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Do you have a contact order?

(27 Posts)
peppapigpants Fri 05-Oct-12 00:14:41

If so, does it say that the NRP has to tell the RP where he/she is during periods that the DC are with the NRP? Would you mind if it didn't?

brightwell Fri 05-Oct-12 07:05:56

I do and no it doesn't, equally it doesn't say that I as the RP has to inform NRP of DC whereabouts when they are with me. I do let him know when we're going on holiday & where to ie France, Wales, Scotland. I get to find out through DC where their dad is taking them ie France, Cornwall.

cestlavielife Fri 05-Oct-12 10:20:13

yes
and no it doesnt.

STIDW Fri 05-Oct-12 11:19:07

As far as the law is concerned if both parents have Parental Responsibility they have equal responsibility and rights to carry out those responsibilities. That means in most circumstances each parent can act unilaterally without informing or consulting with the other parent. The exceptions to this are changing a child's name, taking a child abroad (apart from a parent with a residence order in their favour taking a child on holiday) and important medical and educational decisions such as which school a child should attend or consenting to non emergency medical treatment.

However it isn't unreasonable for a parent to know where their child is staying overnight and a court might be persuaded to include a condition in a contact order that parents inform each other when they are taking children away overnight. IF a parent is likely to harass the other and interfere with contact it's unlikely the court would attach such a condition.

peppapigpants Fri 05-Oct-12 12:19:42

This is the situation...DP has a 3yo. Her mum has a residence order. At the final contact hearing two weeks ago, DP was granted every other weekend and half of school holidays, dates of which were included in the order. Mum asked for her to be notified of the child's location when with DP, the court said no, it is not required and she has a residence order.

Mum now says DP cannot have the child in school holidays at all, or take her anywhere except the area near her home (we live over 200 miles away), unless she knows where they are. Mum accepts that this breaches the court order.

It has cost us over £8000 to reach this stage. We simply cannot afford for DP to keep taking her back to court. There are no welfare issues regarding DP spending time with his child, in fact mum agrees to contact providing she knows where the child is. DP has parental responsibility and of course the child is safe with either dad or mum.

DP doesn't know where the child is when not with him. He didn't get any say in the choice of school (didn't know it had been arranged until the child said they were now going there), and knows nothing about the child's life when with the mother.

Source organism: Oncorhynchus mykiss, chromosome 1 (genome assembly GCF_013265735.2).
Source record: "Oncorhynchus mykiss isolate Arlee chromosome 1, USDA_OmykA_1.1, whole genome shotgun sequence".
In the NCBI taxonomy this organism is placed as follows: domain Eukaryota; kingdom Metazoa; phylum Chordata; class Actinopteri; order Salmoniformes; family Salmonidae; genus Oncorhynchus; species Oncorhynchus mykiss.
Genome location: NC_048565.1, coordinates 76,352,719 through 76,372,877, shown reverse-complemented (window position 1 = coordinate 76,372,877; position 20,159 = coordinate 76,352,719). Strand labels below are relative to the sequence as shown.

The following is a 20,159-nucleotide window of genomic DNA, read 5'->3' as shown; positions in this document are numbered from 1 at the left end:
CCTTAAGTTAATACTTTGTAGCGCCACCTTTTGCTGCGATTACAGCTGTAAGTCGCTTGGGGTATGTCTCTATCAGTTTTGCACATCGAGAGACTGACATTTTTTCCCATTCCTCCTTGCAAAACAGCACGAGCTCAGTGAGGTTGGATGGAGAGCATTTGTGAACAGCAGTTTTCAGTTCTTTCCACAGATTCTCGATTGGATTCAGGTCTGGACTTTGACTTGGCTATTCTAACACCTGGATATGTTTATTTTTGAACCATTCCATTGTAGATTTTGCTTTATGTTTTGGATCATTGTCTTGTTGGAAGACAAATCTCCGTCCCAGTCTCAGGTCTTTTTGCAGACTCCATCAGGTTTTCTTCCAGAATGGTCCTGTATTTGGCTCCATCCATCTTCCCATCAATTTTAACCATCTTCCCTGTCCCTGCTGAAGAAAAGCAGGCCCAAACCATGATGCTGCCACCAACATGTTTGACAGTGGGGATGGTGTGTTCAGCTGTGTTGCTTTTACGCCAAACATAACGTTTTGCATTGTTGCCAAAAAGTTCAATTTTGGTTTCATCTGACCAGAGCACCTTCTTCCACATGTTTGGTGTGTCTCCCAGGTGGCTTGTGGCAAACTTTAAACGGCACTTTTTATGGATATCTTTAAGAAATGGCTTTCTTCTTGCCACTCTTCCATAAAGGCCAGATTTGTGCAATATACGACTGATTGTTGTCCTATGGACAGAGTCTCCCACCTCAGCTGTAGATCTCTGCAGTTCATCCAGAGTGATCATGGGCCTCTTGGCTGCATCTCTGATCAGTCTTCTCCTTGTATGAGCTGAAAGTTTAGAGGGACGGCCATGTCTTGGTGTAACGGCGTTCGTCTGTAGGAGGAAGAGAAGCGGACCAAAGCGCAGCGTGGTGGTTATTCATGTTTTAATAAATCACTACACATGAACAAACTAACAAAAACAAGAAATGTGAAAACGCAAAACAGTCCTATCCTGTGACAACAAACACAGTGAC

STIDW Fri 05-Oct-12 13:15:25

Courts can't sort everything out and sometimes you just need to be pragmatic. What children need is for at least one parent to forgo the determination of "who is right and who is wrong" and put the interests of children first. If informing the mother means the child can enjoy the holiday with your partner I would just do it unless the mother is going to harass or interfere.

In any event when the holiday is abroad a parent with a sole residence order may take the children abroad on holiday for up to one month, but if a parent doesn't have a residence order in their favour it's advisable they have consent from all those with Parental Responsibility or permission from the courts to take children abroad.

If the holiday is booked and there are receipts for accommodation and tickets for travel it's possible the courts might hear an application for a Specific Issue Order without notice and your partner could represent himself. If he has been through residence proceedings he will have had some experience and with children cases the issues are more to do with common sense and parenting than law. Alternatively if the contact order isn't complied with he could apply for enforcement and financial compensation for out of pocket expenses related to contact.

OptimisticPessimist Fri 05-Oct-12 13:45:34

Is there a reason why your DP won't give her the information she's asking for? Just because the court didn't order it doesn't mean he can't give it iyswim. Unless you have real concerns about harassment I think it would be best practice to give her the details tbh.

cestlavielife Fri 05-Oct-12 13:46:44

if "unless she knows where they are" then just play along - easy enough for dad to just email the mum with an addess and location. is she going to go there and check??

(and if child goes out for the day from that location then she hardly going to know is she? unless has tracker devices? )

PostBellumBugsy Fri 05-Oct-12 13:56:20

peppa, my cousin has the exact same problem with his DS. RP insists on knowing everything & insists my cousin fill out a time sheet of all his DS's movements for the entire duration of the visit & also has to know the whereabouts of DS, otherwise she will refuse contact, even though it is breaching the court order.
My cousin has been battling her for nearly 3 years now, as initially she woudn't allow access at all.
FWIW, I think you have to pick your battles & I would just go along with this request. As others have said, unless she installs a tracking device, she won't actually know. So if your DP gives it his best guess & gives her the address he thinks that his DS will be at, then hopefully that will keep her happy.

alfiethetortoise Fri 05-Oct-12 20:42:18

It is hard but when the ex takes DD, he takes her where he likes, without telling me. He has PR and therefore equal rights as me. I always said to him it's different he pointed out I take DD on holiday abroad and all i tell him is 'we are going away'. DD lives with me 100% of the time. I think it's different for the NRP and he should be more clear, but I'm done with fighting about nothing. He isn't going to take her anywhere dangerous. I'll just have to swallow it....

alfiethetortoise Fri 05-Oct-12 20:44:49

Oh and we don't have a contact order. He has PR. The reality is he doesn't want DD full time, or even half time. I've never withheld contact and I'm the RP, I don't feel like i need one

crackcrackcrak Sat 06-Oct-12 23:39:25

I initially misunderstood I think. Is the mum not being told the address where the child is staying? I'm thi king from the op she means she wants to know where the kid is all the time in addition to where she is staying - out and about etc. is that right?

peppapigpants Sun 07-Oct-12 17:54:22